After 70 years, Holocaust survivors remember

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Yom HaShoah is the formal name of the remembrance gathering. It is an annual commemoration of the Holocaust, in which 6 million Jews perished because they were hated and blamed for being Jews. Most were murdered. Others died of privation or abuse. The gathering was conducted to honor the companion admonitions, “Never again” and “Never forget.”

Yom HaShoah is the formal name of the remembrance gathering. It is an annual commemoration of the Holocaust, in which 6 million Jews perished because they were hated and blamed for being Jews. Most were murdered. Others died of privation or abuse. The gathering was conducted to honor the companion admonitions, “Never again” and “Never forget.”
San Diego County’s 2015 Community Holocaust Commemoration was held April 19, in the Garfield Theatre at the Lawrence Family Jewish Community Center in La Jolla. More than 500 people attended the event. The theme of this year’s memorial ceremony was “From Auschwitz to Activism—70 years on from the Holocaust.” (Auschwitz was the worst of the Nazi death camps, where over 1 million Jews were exterminated.)
Barbara Ostroff, chaired this year’s Yom HaShoah Committee, opened the solemn occasion, noting that she is a second-generation survivor of the Holocaust. She delved quickly into the event’s theme. “We are here to honor the dear survivors,” she said. She also said the purpose to “teach children” about those terrible, horrific times in Europe seven decades earlier.
Ostroff continued, “After 70 years, we would hope the world would be a better place.” Then, she cited the ongoing genocide in the Middle East, decrying the “perpetrators of evil.” She lamented, “We see history repeating itself. That is not acceptable.”
She introduced Bishop Sarhad Jammo and human rights activist Mark Arabo, who were there as representatives acknowledging the plight of Iraqi Christians and urging united international actions to stop the genocide targeting them.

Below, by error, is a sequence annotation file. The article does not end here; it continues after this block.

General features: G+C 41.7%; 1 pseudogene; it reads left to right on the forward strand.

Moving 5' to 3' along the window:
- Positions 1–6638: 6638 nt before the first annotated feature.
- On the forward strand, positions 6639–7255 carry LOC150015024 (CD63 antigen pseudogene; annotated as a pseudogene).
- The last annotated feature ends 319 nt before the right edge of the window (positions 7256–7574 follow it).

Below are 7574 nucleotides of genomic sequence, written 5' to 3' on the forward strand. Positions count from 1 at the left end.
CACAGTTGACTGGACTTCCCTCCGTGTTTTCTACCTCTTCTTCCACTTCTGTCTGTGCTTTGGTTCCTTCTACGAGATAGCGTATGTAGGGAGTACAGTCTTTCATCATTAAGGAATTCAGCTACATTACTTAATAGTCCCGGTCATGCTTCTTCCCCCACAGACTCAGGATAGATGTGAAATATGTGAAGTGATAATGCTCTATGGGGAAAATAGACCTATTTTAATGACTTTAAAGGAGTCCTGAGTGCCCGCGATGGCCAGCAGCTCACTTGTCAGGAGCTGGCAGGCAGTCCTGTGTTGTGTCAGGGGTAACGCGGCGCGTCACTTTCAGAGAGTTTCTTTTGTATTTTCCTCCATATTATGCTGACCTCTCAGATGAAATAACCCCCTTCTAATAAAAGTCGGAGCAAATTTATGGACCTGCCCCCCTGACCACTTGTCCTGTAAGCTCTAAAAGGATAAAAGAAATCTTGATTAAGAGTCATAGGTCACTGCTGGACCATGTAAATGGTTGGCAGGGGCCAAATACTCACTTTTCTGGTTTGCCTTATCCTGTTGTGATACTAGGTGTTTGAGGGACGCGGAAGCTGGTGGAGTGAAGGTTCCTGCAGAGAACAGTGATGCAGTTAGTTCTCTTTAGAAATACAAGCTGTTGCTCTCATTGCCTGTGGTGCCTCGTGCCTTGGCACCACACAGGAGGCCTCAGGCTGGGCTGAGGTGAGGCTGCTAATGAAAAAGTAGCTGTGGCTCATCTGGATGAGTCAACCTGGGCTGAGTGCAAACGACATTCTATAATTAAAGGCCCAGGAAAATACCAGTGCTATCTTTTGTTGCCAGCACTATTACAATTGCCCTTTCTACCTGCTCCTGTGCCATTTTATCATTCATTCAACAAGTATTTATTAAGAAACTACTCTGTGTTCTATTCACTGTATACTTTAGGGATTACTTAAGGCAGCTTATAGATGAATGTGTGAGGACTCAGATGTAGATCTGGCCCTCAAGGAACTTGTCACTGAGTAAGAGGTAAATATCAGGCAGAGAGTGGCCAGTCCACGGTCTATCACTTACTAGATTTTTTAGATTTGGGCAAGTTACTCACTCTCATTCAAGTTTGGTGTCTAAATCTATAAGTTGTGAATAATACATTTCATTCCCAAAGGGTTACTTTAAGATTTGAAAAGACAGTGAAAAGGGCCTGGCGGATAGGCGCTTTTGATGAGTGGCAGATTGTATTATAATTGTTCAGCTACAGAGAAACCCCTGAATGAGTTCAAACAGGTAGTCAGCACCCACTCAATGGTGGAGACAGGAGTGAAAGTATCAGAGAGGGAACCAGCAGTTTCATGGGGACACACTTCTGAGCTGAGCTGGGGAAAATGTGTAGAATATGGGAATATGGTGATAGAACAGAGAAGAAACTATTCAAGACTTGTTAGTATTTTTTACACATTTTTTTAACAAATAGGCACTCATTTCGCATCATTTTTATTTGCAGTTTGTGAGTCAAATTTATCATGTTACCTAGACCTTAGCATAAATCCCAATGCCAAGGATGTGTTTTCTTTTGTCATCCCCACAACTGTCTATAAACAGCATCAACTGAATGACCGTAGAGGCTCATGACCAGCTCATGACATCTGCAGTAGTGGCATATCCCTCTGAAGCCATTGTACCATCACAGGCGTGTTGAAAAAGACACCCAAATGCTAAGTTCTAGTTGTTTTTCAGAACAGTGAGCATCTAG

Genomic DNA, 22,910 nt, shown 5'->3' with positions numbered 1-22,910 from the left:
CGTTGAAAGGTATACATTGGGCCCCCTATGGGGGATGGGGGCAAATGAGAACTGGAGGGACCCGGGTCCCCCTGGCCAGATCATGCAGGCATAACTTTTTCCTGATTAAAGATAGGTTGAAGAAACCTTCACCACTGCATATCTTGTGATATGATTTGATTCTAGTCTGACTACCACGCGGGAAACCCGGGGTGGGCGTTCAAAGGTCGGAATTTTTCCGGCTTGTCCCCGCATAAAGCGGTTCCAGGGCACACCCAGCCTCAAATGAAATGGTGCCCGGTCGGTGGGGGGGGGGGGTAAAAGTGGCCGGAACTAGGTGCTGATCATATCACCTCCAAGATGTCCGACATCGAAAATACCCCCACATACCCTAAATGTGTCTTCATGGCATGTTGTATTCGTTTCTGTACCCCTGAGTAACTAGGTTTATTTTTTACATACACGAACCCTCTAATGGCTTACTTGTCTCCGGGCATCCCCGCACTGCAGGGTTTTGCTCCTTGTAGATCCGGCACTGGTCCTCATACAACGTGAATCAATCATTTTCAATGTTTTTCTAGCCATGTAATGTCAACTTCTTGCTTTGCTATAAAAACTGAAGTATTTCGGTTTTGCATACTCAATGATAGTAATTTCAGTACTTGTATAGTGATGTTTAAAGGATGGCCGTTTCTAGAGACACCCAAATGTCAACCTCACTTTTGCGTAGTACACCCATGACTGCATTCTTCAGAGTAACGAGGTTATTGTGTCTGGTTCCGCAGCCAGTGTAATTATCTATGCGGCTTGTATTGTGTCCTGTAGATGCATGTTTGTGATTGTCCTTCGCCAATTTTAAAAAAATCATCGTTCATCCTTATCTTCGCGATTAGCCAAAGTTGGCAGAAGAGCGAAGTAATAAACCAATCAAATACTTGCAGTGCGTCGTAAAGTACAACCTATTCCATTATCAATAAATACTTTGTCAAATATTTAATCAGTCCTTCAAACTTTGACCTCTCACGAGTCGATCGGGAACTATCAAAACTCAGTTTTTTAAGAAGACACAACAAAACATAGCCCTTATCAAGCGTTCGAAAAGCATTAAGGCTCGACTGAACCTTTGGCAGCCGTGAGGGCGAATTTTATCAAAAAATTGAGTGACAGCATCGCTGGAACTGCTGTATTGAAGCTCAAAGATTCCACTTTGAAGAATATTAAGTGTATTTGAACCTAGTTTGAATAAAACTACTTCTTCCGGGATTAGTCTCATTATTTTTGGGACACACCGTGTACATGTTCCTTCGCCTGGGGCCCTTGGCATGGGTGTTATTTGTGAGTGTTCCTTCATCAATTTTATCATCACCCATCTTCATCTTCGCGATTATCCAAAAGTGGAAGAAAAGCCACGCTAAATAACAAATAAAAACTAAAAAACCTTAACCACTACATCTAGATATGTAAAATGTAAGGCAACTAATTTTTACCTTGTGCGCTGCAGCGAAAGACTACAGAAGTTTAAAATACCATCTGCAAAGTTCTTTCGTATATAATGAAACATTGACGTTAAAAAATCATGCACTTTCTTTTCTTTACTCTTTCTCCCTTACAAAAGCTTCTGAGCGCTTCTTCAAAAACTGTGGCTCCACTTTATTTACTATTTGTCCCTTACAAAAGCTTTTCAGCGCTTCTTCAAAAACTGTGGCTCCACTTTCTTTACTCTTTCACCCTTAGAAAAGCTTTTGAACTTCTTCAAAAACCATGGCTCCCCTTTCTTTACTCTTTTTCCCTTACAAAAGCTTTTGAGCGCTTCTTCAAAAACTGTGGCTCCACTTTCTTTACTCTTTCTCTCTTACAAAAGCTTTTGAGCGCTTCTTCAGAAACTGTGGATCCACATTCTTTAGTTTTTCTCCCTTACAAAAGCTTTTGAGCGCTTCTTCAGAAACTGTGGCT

“This is an inspiration to those of us who say ‘Never again’,” Ostroff said.
Jammo is a prelate of the Chaldean Catholic Church, whose bishopric resides at St. Peter’s Chaldean Catholic Cathedral in El Cajon.
Ostroff further described “the outrageous recent anti-Semitism at UCSD,” and she advised the audience, “Let your voice become action.”
The ceremony featured a movingly sad duo for violin and viola that was written in the Terezin concentration camp, located in what is now the Czech Republic. The composer, Zigmund Schul, died in 1944.
Eight candles of remembrance were lit. Seven were set alight by Holocaust survivors and descendants of survivors. The “Righteous Gentiles” Jammo and Arabo lighted the eighth candle, on behalf of those currently suffering genocide as Iraq Christians.
Videos depicted the recent 70th anniversary commemorations of the Holocaust in Europe. Auschwitz survivor Roman Kent stated simply the lessons that would preclude such savage evil happening again, saying, “Hate is never right. Love is never wrong.”
Keynote speaker, Dr. Steven Windmueller, traced the arcs of history set in motion from the 1930s on by the Holocaust, including formation of the nation of Israel as a safe-bastion homeland for Jews escaping persecution and anti-Semitism. He observed that as the rest of the world was accelerating into globalism, Israel and the country’s citizens and leaders were the sole inheritors of a national renaissance. And Jews had become accustomed to dealing amicably with Christianity. The recent rise of violent extremism within Islam has been a “tragedy,” according to Windmueller, “substituting a medievalist philosophy” for enlightenment. Moreover, Windmueller criticized the uses of technology for killing and destruction in terrorist acts, rather than for the good of all humankind. He discussed a global survey of attitudes, which found that anti-Semitism remains pervasive, with around a quarter of those queried holding anti-Semitic prejudices. He assessed the “assault on Jews and Judaism” as in reality “a war on Western civilization. Windmueller concluded, “The story continues. Our work must go on.”
Rabbi Leonard Rosenthal led the prayer service. Rosenthal is rabbi of Tifereth Israel Synagogue, a conservative congregation serving eastern San Diego County. Retired Rabbi Martin Lawson led the El Maleh Rachamim praying for peace for the six million who died during the Holocaust.
The Holocaust Commemoration ceremony has been held annually in San Diego for over three decades. Dignitaries in attendance included District Attorney Bonnie Dumanis and San Diego County Supervisor Dave Roberts. The event was sponsored and supported by collaborative efforts of the San Diego Rabbinical Association, the Jewish Community Relations Council of the Jewish Federation of San Diego County, the New Life Club, the Lawrence Family Jewish Community Center, the Center for Jewish Culture, Jewish Family Service, Jewish Community Foundation, and the Anti-Defamation League.

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